Skateland is a Sundance-approved indie coming-of-age drama set in a small east Texas town in the 1980s. Ritchie (Shiloh Fernandez), the 19 year old assistant manager of the eponymous roller rink, can’t decide what to do with his life – and who says he needs to assemble a meaningful, completed puzzle anyway? Especially when he has a steady source of happiness in his slacker job, which affords him plenty of free time to sink beers, spin records, and score with hot chicks like Michelle (Ashley Greene from Twilight, minus the fangs).
But then life starts shifting: Ritchie watches his parents split up and Skateland shuts down. He catches his mother in a nightclub with a man who is not his conservative father; then a car accident causes him to take another look at his life. Sensing that these traumatic events will provide all the inspiration he ever needs to make it as a writer, he starts clicking away at his Commodore 64.
Anthony Burns dedicated Skateland, his directorial debut, to the memory of late teen film icon John Hughes. Skateland is kinda like a cross between Almost Famous and Boogie Nights, however, it lacks the nasty edge that made each of those films iconic. Where it really succeeds is in its soundtrack – featuring 80s icons like Blondie, Def Leopard, Modern English and yep, Taco – and in the sweet evocation of a bygone era through a half-mocking medley of microwaves, mix-tapes and MTV moon-walking promos.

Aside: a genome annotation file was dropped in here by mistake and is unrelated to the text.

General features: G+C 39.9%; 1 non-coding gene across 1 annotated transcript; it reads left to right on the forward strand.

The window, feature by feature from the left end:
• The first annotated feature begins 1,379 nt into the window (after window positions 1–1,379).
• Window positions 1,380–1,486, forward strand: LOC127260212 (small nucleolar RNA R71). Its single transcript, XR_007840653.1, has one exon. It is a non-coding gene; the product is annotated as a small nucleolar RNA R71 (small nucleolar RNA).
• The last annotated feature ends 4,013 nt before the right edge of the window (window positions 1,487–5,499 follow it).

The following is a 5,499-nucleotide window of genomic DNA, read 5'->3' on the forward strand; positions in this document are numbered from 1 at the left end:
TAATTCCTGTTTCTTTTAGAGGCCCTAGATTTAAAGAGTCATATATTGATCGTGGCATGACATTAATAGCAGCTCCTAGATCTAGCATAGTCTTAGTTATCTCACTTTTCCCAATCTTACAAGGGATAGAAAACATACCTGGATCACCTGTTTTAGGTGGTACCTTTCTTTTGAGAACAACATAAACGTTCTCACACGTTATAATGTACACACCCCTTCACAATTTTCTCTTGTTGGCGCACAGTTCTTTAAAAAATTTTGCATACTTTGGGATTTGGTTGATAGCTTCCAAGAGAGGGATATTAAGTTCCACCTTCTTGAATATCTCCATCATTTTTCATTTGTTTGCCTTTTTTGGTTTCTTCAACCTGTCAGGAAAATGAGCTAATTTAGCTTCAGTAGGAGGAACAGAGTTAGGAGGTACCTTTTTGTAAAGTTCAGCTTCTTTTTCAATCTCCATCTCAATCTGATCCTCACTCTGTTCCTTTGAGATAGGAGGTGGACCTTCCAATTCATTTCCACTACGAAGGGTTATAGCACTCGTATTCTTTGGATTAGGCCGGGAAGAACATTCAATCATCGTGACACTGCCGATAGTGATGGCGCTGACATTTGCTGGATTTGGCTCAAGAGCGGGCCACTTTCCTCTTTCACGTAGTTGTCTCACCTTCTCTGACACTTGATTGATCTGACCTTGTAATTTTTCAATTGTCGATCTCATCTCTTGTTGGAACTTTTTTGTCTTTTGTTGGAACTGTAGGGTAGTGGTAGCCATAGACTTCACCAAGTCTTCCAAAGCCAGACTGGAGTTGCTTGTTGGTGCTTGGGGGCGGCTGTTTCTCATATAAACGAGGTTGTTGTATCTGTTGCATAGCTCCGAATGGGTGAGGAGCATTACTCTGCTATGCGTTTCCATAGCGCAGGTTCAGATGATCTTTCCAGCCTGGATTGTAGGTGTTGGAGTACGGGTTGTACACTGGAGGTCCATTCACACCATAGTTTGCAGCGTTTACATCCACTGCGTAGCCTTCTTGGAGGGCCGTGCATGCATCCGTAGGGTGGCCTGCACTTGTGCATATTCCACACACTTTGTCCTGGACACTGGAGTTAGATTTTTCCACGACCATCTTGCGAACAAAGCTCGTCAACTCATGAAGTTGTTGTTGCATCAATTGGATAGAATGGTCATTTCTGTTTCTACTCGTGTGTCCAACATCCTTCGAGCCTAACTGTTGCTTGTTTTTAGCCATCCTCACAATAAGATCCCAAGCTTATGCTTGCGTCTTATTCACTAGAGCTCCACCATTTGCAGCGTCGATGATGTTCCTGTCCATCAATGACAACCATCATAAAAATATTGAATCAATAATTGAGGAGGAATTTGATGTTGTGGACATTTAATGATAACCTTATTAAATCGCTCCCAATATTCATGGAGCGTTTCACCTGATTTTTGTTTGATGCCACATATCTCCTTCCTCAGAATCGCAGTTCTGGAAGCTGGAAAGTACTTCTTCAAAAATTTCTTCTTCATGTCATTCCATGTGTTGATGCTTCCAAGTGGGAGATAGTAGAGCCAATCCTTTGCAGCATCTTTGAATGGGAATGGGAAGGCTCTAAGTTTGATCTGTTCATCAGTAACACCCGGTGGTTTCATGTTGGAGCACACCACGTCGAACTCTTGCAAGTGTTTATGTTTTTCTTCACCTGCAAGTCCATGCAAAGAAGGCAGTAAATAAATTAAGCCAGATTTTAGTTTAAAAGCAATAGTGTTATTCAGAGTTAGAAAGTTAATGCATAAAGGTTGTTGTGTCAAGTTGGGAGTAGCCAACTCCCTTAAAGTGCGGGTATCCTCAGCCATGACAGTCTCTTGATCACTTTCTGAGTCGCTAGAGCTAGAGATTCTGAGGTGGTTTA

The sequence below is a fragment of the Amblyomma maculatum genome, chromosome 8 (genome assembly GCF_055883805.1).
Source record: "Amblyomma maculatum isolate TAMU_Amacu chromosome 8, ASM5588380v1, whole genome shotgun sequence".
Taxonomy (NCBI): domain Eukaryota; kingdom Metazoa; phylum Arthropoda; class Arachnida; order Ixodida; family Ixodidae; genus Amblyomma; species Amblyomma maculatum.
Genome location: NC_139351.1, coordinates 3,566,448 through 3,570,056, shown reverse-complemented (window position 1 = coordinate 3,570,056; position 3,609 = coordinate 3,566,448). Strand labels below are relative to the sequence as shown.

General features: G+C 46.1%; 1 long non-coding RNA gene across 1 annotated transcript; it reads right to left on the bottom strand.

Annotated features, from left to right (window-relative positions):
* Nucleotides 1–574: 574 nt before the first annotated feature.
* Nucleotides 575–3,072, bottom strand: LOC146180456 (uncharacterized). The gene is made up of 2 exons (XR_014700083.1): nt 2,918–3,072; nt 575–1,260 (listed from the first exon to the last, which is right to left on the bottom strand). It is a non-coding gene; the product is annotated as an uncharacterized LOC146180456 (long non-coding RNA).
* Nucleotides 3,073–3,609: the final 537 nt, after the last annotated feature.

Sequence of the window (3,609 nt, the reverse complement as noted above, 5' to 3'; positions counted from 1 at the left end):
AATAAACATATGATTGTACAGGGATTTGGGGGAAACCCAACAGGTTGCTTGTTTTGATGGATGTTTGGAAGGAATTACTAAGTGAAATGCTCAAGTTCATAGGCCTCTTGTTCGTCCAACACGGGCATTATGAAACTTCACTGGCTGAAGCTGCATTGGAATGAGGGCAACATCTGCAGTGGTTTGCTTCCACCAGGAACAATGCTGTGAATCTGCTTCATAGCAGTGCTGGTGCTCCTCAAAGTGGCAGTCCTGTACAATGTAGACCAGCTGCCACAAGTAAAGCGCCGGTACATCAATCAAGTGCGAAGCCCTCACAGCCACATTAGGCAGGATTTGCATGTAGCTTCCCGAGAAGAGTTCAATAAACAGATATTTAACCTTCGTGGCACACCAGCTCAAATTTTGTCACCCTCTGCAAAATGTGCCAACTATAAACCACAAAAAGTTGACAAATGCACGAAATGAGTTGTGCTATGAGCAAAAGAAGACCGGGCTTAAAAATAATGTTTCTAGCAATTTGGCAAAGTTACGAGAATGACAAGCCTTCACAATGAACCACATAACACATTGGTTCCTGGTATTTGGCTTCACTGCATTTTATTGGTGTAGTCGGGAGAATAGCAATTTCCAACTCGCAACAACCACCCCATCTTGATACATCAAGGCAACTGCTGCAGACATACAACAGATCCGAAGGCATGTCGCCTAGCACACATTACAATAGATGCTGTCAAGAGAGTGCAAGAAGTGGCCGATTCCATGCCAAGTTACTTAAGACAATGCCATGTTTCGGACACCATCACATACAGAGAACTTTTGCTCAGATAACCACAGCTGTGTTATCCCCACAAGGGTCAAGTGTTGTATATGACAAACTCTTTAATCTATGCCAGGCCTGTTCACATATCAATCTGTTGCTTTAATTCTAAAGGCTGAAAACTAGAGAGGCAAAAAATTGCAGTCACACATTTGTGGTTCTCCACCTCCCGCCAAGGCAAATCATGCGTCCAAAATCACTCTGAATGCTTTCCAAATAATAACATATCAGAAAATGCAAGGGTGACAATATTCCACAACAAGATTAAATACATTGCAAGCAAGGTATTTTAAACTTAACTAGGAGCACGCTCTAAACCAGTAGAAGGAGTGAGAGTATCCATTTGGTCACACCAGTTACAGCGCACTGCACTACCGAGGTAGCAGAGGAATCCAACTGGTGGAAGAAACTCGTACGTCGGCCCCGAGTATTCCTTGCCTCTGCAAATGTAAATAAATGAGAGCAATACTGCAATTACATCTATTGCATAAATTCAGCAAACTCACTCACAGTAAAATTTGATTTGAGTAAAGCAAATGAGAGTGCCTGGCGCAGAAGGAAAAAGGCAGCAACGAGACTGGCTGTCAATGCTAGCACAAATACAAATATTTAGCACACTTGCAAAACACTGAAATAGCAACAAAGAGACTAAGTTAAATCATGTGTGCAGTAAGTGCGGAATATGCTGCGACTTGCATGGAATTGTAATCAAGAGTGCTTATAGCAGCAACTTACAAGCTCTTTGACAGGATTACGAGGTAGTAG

Overall, this is a competent film with a capable cast that comfortably coasts from cliché to cliché using retro costume and kitsch set design. There is a really good performance from Haley Ramm as Ritchie’s snarky sister; it’s a shame that she doesn’t feature more. The ending is slightly nauseating, seeking neither to shock nor titillate, simply to righteously uplift as our hero puts on his strait-laced adult skates.
In a roller rink, even with the greatest sense of momentum, you don’t really go anywhere anyway – you just go round and round. Skateland is not a compelling portrait of young adulthood; however, the richly textured cinematography does pay homage to hazy hick-town days in a way that perhaps John Hughes would have enjoyed.
Skateland is now available on DVD in Australia.